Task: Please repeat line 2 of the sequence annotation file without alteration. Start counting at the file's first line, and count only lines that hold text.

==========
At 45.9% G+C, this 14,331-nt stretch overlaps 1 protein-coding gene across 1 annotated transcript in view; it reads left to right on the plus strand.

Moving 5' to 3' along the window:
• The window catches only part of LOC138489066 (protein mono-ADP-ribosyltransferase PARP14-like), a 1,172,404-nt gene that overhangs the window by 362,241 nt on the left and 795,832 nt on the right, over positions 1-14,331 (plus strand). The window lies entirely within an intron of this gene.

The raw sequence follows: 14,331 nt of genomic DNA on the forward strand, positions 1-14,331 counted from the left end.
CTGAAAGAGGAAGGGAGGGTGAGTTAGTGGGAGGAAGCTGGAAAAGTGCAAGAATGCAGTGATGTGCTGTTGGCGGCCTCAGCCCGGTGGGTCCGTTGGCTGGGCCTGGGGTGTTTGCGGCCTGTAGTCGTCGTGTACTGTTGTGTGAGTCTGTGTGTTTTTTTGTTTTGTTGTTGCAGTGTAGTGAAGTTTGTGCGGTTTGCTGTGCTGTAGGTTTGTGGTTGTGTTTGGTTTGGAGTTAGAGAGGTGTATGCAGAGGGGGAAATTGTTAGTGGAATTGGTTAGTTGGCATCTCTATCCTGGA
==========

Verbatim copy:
Moving 5' to 3' along the window: